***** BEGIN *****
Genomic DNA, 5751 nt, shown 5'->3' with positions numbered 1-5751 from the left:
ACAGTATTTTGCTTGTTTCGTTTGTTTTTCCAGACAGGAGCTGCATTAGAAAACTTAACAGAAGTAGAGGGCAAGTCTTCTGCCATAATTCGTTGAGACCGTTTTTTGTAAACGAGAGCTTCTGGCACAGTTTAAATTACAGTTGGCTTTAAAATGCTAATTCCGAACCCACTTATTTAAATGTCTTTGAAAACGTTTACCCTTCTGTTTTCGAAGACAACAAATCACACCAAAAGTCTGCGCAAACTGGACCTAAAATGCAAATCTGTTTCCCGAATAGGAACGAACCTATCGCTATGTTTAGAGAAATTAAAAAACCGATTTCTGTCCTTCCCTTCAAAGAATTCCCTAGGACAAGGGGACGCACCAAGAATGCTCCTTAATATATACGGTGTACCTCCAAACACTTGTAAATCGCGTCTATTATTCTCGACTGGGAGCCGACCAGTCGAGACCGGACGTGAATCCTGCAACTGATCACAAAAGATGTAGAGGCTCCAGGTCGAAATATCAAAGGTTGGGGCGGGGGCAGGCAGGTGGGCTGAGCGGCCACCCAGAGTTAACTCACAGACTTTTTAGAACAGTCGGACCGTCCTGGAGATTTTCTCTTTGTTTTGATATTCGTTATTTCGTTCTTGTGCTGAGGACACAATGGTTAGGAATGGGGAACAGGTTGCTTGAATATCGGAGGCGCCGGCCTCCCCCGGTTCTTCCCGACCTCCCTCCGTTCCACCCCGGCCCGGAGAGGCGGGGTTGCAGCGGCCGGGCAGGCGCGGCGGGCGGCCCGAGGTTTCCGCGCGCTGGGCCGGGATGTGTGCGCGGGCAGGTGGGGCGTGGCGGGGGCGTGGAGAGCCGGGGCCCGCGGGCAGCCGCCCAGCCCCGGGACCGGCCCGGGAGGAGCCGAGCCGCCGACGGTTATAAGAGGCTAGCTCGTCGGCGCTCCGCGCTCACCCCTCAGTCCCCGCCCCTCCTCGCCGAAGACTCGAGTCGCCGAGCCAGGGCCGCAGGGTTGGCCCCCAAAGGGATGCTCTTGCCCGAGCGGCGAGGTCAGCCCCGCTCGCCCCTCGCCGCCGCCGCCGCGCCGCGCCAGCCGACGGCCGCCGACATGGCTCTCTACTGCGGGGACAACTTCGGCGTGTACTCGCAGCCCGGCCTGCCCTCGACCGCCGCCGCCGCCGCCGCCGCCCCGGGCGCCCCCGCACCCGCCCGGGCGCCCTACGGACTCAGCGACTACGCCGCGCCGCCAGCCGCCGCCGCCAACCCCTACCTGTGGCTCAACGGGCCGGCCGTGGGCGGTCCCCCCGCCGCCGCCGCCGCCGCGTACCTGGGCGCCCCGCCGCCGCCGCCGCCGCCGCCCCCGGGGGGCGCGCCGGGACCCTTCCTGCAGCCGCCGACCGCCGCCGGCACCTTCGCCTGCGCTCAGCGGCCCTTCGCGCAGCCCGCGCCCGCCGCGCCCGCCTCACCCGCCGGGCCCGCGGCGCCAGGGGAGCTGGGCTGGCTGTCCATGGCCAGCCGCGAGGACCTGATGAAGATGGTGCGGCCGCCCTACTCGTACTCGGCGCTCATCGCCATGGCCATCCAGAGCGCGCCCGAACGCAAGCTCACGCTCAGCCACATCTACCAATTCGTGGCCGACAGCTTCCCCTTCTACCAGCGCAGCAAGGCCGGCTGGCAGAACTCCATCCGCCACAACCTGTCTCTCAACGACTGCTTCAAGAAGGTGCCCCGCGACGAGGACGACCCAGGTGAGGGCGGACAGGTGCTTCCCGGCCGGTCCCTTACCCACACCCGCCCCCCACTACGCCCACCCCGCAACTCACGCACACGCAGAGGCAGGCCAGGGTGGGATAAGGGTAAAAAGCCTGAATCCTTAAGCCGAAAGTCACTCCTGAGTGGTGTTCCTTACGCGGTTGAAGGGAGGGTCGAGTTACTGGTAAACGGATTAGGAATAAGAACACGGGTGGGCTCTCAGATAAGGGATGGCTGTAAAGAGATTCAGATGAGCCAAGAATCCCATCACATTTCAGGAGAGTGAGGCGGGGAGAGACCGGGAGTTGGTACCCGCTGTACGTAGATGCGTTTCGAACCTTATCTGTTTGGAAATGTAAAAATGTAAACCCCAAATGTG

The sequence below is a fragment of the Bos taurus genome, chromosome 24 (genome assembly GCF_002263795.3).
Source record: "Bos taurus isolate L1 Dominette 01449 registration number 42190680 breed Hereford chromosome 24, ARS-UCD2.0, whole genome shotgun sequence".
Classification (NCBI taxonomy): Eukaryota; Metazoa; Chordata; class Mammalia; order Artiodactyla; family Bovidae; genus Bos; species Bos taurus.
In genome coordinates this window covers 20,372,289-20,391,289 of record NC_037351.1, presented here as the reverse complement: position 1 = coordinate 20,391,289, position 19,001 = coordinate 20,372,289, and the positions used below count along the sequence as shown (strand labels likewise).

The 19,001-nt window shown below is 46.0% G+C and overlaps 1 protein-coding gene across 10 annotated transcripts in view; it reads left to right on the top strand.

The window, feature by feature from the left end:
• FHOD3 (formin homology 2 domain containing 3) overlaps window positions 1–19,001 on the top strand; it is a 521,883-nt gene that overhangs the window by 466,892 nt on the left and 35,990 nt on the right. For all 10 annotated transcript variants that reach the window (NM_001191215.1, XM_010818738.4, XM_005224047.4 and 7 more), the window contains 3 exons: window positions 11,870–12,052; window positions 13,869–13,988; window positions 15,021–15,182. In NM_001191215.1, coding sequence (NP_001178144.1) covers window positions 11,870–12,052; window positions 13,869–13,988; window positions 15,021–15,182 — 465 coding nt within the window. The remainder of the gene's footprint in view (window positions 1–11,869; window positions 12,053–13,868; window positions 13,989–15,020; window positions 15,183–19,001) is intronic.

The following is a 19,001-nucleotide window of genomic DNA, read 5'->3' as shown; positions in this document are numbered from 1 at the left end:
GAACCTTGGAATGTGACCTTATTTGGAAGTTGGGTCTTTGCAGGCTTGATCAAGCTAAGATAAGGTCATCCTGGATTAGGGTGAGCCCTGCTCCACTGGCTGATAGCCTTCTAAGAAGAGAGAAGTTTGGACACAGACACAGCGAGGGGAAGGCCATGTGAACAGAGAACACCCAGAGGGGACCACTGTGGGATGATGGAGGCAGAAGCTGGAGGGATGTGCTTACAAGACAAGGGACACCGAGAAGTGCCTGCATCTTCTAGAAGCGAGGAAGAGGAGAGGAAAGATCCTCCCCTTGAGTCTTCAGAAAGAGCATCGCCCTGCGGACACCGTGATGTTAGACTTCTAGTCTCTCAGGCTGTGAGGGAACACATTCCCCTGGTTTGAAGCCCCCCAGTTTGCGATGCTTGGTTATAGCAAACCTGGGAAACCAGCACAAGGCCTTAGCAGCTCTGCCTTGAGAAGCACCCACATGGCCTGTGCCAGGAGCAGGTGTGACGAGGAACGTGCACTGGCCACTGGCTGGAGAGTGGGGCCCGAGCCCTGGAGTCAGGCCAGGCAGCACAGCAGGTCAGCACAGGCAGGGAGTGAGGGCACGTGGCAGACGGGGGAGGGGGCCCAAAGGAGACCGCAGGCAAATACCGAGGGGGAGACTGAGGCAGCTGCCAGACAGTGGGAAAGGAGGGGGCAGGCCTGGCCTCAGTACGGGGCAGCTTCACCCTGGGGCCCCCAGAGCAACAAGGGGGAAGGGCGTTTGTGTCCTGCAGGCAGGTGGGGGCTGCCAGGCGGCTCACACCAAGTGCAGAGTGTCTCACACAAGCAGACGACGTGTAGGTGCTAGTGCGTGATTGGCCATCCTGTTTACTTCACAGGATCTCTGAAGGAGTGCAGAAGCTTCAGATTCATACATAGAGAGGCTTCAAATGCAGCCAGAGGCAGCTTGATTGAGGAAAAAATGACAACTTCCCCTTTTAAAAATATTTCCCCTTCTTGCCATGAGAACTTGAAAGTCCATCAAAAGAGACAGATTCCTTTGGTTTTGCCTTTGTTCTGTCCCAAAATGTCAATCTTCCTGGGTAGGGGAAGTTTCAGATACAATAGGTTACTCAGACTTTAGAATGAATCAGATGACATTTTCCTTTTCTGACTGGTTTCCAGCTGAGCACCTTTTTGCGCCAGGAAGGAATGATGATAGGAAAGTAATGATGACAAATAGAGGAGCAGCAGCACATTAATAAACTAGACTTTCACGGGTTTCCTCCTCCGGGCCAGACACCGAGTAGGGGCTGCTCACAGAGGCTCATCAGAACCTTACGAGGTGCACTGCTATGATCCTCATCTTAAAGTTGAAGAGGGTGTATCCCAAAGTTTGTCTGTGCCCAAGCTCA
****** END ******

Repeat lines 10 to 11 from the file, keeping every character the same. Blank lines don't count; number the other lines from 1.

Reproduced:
The following is a 19,001-nucleotide window of genomic DNA, read 5'->3' as shown; positions in this document are numbered from 1 at the left end:
GAACCTTGGAATGTGACCTTATTTGGAAGTTGGGTCTTTGCAGGCTTGATCAAGCTAAGATAAGGTCATCCTGGATTAGGGTGAGCCCTGCTCCACTGGCTGATAGCCTTCTAAGAAGAGAGAAGTTTGGACACAGACACAGCGAGGGGAAGGCCATGTGAACAGAGAACACCCAGAGGGGACCACTGTGGGATGATGGAGGCAGAAGCTGGAGGGATGTGCTTACAAGACAAGGGACACCGAGAAGTGCCTGCATCTTCTAGAAGCGAGGAAGAGGAGAGGAAAGATCCTCCCCTTGAGTCTTCAGAAAGAGCATCGCCCTGCGGACACCGTGATGTTAGACTTCTAGTCTCTCAGGCTGTGAGGGAACACATTCCCCTGGTTTGAAGCCCCCCAGTTTGCGATGCTTGGTTATAGCAAACCTGGGAAACCAGCACAAGGCCTTAGCAGCTCTGCCTTGAGAAGCACCCACATGGCCTGTGCCAGGAGCAGGTGTGACGAGGAACGTGCACTGGCCACTGGCTGGAGAGTGGGGCCCGAGCCCTGGAGTCAGGCCAGGCAGCACAGCAGGTCAGCACAGGCAGGGAGTGAGGGCACGTGGCAGACGGGGGAGGGGGCCCAAAGGAGACCGCAGGCAAATACCGAGGGGGAGACTGAGGCAGCTGCCAGACAGTGGGAAAGGAGGGGGCAGGCCTGGCCTCAGTACGGGGCAGCTTCACCCTGGGGCCCCCAGAGCAACAAGGGGGAAGGGCGTTTGTGTCCTGCAGGCAGGTGGGGGCTGCCAGGCGGCTCACACCAAGTGCAGAGTGTCTCACACAAGCAGACGACGTGTAGGTGCTAGTGCGTGATTGGCCATCCTGTTTACTTCACAGGATCTCTGAAGGAGTGCAGAAGCTTCAGATTCATACATAGAGAGGCTTCAAATGCAGCCAGAGGCAGCTTGATTGAGGAAAAAATGACAACTTCCCCTTTTAAAAATATTTCCCCTTCTTGCCATGAGAACTTGAAAGTCCATCAAAAGAGACAGATTCCTTTGGTTTTGCCTTTGTTCTGTCCCAAAATGTCAATCTTCCTGGGTAGGGGAAGTTTCAGATACAATAGGTTACTCAGACTTTAGAATGAATCAGATGACATTTTCCTTTTCTGACTGGTTTCCAGCTGAGCACCTTTTTGCGCCAGGAAGGAATGATGATAGGAAAGTAATGATGACAAATAGAGGAGCAGCAGCACATTAATAAACTAGACTTTCACGGGTTTCCTCCTCCGGGCCAGACACCGAGTAGGGGCTGCTCACAGAGGCTCATCAGAACCTTACGAGGTGCACTGCTATGATCCTCATCTTAAAGTTGAAGAGGGTGTATCCCAAAGTTTGTCTGTGCCCAAGCTCA